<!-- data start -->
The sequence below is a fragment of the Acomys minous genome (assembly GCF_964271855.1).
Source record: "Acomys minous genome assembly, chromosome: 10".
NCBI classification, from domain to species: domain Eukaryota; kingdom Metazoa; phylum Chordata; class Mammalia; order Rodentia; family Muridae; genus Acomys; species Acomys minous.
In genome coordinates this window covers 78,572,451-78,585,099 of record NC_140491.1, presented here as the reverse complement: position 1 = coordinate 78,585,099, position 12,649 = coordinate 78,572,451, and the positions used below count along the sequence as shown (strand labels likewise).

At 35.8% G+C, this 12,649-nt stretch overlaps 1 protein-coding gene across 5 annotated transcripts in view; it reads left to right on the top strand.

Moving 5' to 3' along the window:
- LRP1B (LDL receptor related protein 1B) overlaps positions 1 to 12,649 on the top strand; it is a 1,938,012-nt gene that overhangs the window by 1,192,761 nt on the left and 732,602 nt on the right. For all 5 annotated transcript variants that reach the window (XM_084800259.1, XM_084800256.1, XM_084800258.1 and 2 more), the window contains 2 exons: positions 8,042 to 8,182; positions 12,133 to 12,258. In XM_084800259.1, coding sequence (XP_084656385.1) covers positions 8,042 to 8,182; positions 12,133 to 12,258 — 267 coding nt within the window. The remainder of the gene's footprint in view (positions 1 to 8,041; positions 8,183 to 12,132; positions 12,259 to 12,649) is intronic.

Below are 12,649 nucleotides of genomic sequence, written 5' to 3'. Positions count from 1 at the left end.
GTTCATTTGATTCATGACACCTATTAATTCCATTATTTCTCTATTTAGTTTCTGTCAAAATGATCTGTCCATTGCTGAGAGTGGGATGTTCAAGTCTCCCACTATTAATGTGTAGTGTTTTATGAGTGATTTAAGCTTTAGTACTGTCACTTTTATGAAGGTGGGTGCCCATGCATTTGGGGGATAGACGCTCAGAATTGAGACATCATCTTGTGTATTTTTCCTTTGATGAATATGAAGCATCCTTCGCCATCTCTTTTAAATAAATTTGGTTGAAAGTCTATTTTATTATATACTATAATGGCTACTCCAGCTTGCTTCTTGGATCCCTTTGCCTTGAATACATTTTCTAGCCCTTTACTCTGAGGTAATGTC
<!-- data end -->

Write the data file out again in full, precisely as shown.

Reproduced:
The sequence below is a fragment of the Acomys minous genome (assembly GCF_964271855.1).
Source record: "Acomys minous genome assembly, chromosome: 10".
NCBI classification, from domain to species: domain Eukaryota; kingdom Metazoa; phylum Chordata; class Mammalia; order Rodentia; family Muridae; genus Acomys; species Acomys minous.
In genome coordinates this window covers 78,572,451-78,585,099 of record NC_140491.1, presented here as the reverse complement: position 1 = coordinate 78,585,099, position 12,649 = coordinate 78,572,451, and the positions used below count along the sequence as shown (strand labels likewise).

At 35.8% G+C, this 12,649-nt stretch overlaps 1 protein-coding gene across 5 annotated transcripts in view; it reads left to right on the top strand.

Moving 5' to 3' along the window:
- LRP1B (LDL receptor related protein 1B) overlaps positions 1 to 12,649 on the top strand; it is a 1,938,012-nt gene that overhangs the window by 1,192,761 nt on the left and 732,602 nt on the right. For all 5 annotated transcript variants that reach the window (XM_084800259.1, XM_084800256.1, XM_084800258.1 and 2 more), the window contains 2 exons: positions 8,042 to 8,182; positions 12,133 to 12,258. In XM_084800259.1, coding sequence (XP_084656385.1) covers positions 8,042 to 8,182; positions 12,133 to 12,258 — 267 coding nt within the window. The remainder of the gene's footprint in view (positions 1 to 8,041; positions 8,183 to 12,132; positions 12,259 to 12,649) is intronic.

Below are 12,649 nucleotides of genomic sequence, written 5' to 3'. Positions count from 1 at the left end.
GTTCATTTGATTCATGACACCTATTAATTCCATTATTTCTCTATTTAGTTTCTGTCAAAATGATCTGTCCATTGCTGAGAGTGGGATGTTCAAGTCTCCCACTATTAATGTGTAGTGTTTTATGAGTGATTTAAGCTTTAGTACTGTCACTTTTATGAAGGTGGGTGCCCATGCATTTGGGGGATAGACGCTCAGAATTGAGACATCATCTTGTGTATTTTTCCTTTGATGAATATGAAGCATCCTTCGCCATCTCTTTTAAATAAATTTGGTTGAAAGTCTATTTTATTATATACTATAATGGCTACTCCAGCTTGCTTCTTGGATCCCTTTGCCTTGAATACATTTTCTAGCCCTTTACTCTGAGGTAATGTC